Striped honeyeater Click to enlarge image
Striped honeyeater Image: Mdk572
Mdk572 / CC BY-SA (https://creativecommons.org/licenses/by-sa/3.0)

Fast Facts

  • Classification
    Species
    lanceolata
    Genus
    Plectorhyncha
    Family
    Meliphagidae
    Order
    Passeriformes
    Class
    Aves
    Subphylum
    Vertebrata
    Phylum
    Chordata
    Kingdom
    Animalia

Identification

The medium-sized Striped Honeyeater is grey-brown above, with a grey-white head and upper neck boldly striped black, and has whitish underparts with faint streaks on the belly and undertail.

The feathers of the upper breast and throat are long and pointed, giving the head a shaggy appearance.

Females are browner on the back than males, with more greyish underparts, while young birds are duller and less streaked overall. The bill and legs are blue-grey and the eye is dark.


Distribution

The Striped Honeyeater is found in eastern Australia, mainly inland, from the Yorke Peninsula, South Australia to the coast of New South Wales, around Toukley, and north to Charters Towers, Queensland.

Habitat

The Striped Honeyeater is found in forests and woodlands, often along rivers, as well as mangroves and in urban gardens.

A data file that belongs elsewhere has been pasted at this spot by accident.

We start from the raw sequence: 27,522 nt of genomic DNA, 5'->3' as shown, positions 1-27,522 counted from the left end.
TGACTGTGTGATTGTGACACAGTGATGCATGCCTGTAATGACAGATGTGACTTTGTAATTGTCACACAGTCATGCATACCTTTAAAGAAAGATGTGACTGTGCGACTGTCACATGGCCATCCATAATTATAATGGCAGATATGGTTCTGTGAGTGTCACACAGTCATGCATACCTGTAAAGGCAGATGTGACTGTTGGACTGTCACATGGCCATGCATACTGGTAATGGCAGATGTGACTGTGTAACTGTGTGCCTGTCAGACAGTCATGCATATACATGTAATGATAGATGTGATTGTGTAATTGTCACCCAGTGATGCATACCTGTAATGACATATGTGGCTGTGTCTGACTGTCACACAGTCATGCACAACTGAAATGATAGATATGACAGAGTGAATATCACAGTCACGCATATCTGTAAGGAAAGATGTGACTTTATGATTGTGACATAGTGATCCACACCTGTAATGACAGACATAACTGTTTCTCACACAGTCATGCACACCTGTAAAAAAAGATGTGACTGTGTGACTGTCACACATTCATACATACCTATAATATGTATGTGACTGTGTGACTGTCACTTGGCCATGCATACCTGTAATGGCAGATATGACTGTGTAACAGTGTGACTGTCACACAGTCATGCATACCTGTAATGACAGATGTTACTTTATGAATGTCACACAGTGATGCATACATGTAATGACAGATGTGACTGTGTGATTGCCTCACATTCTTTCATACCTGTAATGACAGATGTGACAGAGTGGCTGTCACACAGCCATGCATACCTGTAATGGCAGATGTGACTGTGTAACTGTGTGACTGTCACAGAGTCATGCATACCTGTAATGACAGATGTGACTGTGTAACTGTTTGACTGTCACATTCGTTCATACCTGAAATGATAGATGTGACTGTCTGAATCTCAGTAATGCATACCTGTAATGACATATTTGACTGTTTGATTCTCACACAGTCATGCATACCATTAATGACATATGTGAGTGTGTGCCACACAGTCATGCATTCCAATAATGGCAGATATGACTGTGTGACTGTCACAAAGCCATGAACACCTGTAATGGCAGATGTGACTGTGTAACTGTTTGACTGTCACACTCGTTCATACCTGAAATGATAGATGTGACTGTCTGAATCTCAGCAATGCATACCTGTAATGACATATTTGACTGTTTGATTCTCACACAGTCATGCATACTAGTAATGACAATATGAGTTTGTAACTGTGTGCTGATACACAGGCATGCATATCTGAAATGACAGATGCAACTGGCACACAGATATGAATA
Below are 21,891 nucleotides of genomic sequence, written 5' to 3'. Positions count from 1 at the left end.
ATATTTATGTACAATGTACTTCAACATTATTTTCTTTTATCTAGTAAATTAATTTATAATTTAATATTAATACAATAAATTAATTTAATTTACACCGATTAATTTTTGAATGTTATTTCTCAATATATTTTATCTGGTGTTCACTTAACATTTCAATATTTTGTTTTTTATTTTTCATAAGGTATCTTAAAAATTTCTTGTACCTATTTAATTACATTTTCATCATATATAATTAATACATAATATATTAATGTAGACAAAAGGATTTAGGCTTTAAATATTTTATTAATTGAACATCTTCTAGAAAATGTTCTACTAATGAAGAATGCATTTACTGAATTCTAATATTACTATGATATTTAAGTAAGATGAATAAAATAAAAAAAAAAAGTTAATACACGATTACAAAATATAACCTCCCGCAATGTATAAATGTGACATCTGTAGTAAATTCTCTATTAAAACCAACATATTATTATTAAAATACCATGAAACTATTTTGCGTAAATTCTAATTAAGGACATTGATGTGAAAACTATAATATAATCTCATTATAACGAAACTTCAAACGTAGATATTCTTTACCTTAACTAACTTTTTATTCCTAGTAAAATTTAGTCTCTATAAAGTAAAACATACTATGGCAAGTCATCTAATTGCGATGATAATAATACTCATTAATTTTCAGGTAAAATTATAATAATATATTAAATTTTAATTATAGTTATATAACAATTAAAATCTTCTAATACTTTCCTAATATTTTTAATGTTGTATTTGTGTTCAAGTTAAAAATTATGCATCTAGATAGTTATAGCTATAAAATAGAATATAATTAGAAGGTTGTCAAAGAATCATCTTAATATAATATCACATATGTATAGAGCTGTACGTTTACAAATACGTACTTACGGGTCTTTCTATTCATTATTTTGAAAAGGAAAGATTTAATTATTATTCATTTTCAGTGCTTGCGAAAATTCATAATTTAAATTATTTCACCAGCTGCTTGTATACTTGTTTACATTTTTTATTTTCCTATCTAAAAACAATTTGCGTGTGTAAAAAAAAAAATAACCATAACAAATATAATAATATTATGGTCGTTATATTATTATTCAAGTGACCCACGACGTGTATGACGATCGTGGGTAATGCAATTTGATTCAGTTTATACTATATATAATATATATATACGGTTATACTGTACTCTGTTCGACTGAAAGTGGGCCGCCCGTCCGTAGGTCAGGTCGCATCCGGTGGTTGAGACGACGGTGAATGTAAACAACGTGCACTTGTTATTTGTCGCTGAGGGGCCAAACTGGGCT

Feeding & Diet

The Striped Honeyeater feeds mainly on insects and spiders, but will also eat nectar and other plant sugars, along with seeds, berries and fruit. It is mainly arboreal, feeding in pairs or small flocks in dense foliage, at the lower levels of the canopy.

Breeding Behaviour

The Striped Honeyeater defends a breeding territory, becoming quite vigorous and aggressive during the breeding season (it is normally much less conspicuous than many other honeyeaters). Both sexes care for the young and communal breeding has been recorded for this species. The nest is a suspended cup made from grass and fibres, including emu feathers, which is lined with grass and placed at about 1 m - 6 m from the ground.